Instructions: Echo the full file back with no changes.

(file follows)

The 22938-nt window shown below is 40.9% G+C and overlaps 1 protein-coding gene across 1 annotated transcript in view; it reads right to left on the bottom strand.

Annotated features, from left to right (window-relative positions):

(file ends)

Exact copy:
The 22938-nt window shown below is 40.9% G+C and overlaps 1 protein-coding gene across 1 annotated transcript in view; it reads right to left on the bottom strand.

Annotated features, from left to right (window-relative positions):